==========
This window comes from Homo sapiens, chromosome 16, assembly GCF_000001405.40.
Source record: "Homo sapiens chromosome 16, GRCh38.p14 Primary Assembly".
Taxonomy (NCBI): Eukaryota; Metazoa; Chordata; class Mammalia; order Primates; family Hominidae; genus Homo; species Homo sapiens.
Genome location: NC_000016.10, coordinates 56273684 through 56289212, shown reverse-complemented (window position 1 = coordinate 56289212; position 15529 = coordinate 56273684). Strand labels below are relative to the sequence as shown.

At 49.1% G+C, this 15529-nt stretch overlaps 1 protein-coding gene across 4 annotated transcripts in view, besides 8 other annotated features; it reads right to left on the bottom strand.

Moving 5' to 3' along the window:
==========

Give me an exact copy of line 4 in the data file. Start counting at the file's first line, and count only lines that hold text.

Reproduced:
Genome location: NC_000016.10, coordinates 56273684 through 56289212, shown reverse-complemented (window position 1 = coordinate 56289212; position 15529 = coordinate 56273684). Strand labels below are relative to the sequence as shown.